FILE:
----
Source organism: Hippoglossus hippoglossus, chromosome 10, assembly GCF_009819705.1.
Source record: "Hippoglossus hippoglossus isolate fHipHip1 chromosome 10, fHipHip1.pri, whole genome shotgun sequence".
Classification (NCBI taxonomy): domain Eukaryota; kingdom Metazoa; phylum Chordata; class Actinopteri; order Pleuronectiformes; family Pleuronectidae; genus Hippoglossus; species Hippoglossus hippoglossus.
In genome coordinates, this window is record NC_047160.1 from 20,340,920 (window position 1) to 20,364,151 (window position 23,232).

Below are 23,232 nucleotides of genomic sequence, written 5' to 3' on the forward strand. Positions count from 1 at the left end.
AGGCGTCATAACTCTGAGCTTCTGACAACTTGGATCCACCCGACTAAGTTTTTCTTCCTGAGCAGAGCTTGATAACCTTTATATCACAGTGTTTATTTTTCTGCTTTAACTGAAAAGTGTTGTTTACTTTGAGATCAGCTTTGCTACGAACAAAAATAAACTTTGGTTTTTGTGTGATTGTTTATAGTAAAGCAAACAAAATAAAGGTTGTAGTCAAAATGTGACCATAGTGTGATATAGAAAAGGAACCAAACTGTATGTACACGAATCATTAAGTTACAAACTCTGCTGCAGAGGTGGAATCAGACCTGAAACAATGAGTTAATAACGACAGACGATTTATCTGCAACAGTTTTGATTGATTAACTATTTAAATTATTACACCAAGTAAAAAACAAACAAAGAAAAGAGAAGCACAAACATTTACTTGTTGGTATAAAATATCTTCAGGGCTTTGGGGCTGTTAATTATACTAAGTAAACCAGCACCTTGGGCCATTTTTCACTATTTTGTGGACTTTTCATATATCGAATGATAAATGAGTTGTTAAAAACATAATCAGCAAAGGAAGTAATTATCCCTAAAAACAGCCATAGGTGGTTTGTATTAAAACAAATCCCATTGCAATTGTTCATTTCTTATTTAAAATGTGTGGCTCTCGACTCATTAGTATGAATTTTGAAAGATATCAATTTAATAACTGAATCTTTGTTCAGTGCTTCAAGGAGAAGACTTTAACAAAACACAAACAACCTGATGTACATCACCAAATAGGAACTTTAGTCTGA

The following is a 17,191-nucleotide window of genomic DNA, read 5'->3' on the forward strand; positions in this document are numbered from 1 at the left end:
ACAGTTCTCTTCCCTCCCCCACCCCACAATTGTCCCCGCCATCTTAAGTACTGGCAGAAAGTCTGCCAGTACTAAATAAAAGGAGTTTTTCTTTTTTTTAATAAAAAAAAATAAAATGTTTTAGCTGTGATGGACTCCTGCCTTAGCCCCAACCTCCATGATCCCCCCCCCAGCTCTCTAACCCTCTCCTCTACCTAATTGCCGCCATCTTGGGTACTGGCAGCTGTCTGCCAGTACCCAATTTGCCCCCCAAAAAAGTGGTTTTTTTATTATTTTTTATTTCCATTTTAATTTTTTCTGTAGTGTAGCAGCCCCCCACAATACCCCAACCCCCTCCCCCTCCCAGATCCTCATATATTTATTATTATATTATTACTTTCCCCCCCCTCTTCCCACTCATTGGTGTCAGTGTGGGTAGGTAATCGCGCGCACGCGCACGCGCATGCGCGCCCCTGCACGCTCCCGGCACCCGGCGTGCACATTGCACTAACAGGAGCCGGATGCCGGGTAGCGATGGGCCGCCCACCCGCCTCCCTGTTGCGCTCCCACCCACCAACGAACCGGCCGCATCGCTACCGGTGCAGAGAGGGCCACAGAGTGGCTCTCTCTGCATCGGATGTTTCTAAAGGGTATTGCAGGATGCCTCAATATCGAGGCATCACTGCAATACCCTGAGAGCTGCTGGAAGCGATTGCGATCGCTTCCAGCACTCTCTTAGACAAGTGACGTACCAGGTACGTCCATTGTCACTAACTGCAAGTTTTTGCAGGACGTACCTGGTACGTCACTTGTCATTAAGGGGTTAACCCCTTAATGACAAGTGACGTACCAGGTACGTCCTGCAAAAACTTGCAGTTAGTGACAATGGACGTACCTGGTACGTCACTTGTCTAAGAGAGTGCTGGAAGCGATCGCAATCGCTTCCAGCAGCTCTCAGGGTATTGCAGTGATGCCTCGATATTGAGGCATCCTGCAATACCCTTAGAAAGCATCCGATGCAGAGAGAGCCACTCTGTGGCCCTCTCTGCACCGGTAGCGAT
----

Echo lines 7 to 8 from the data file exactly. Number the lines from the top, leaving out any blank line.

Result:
The following is a 17,191-nucleotide window of genomic DNA, read 5'->3' on the forward strand; positions in this document are numbered from 1 at the left end:
ACAGTTCTCTTCCCTCCCCCACCCCACAATTGTCCCCGCCATCTTAAGTACTGGCAGAAAGTCTGCCAGTACTAAATAAAAGGAGTTTTTCTTTTTTTTAATAAAAAAAAATAAAATGTTTTAGCTGTGATGGACTCCTGCCTTAGCCCCAACCTCCATGATCCCCCCCCCAGCTCTCTAACCCTCTCCTCTACCTAATTGCCGCCATCTTGGGTACTGGCAGCTGTCTGCCAGTACCCAATTTGCCCCCCAAAAAAGTGGTTTTTTTATTATTTTTTATTTCCATTTTAATTTTTTCTGTAGTGTAGCAGCCCCCCACAATACCCCAACCCCCTCCCCCTCCCAGATCCTCATATATTTATTATTATATTATTACTTTCCCCCCCCTCTTCCCACTCATTGGTGTCAGTGTGGGTAGGTAATCGCGCGCACGCGCACGCGCATGCGCGCCCCTGCACGCTCCCGGCACCCGGCGTGCACATTGCACTAACAGGAGCCGGATGCCGGGTAGCGATGGGCCGCCCACCCGCCTCCCTGTTGCGCTCCCACCCACCAACGAACCGGCCGCATCGCTACCGGTGCAGAGAGGGCCACAGAGTGGCTCTCTCTGCATCGGATGTTTCTAAAGGGTATTGCAGGATGCCTCAATATCGAGGCATCACTGCAATACCCTGAGAGCTGCTGGAAGCGATTGCGATCGCTTCCAGCACTCTCTTAGACAAGTGACGTACCAGGTACGTCCATTGTCACTAACTGCAAGTTTTTGCAGGACGTACCTGGTACGTCACTTGTCATTAAGGGGTTAACCCCTTAATGACAAGTGACGTACCAGGTACGTCCTGCAAAAACTTGCAGTTAGTGACAATGGACGTACCTGGTACGTCACTTGTCTAAGAGAGTGCTGGAAGCGATCGCAATCGCTTCCAGCAGCTCTCAGGGTATTGCAGTGATGCCTCGATATTGAGGCATCCTGCAATACCCTTAGAAAGCATCCGATGCAGAGAGAGCCACTCTGTGGCCCTCTCTGCACCGGTAGCGAT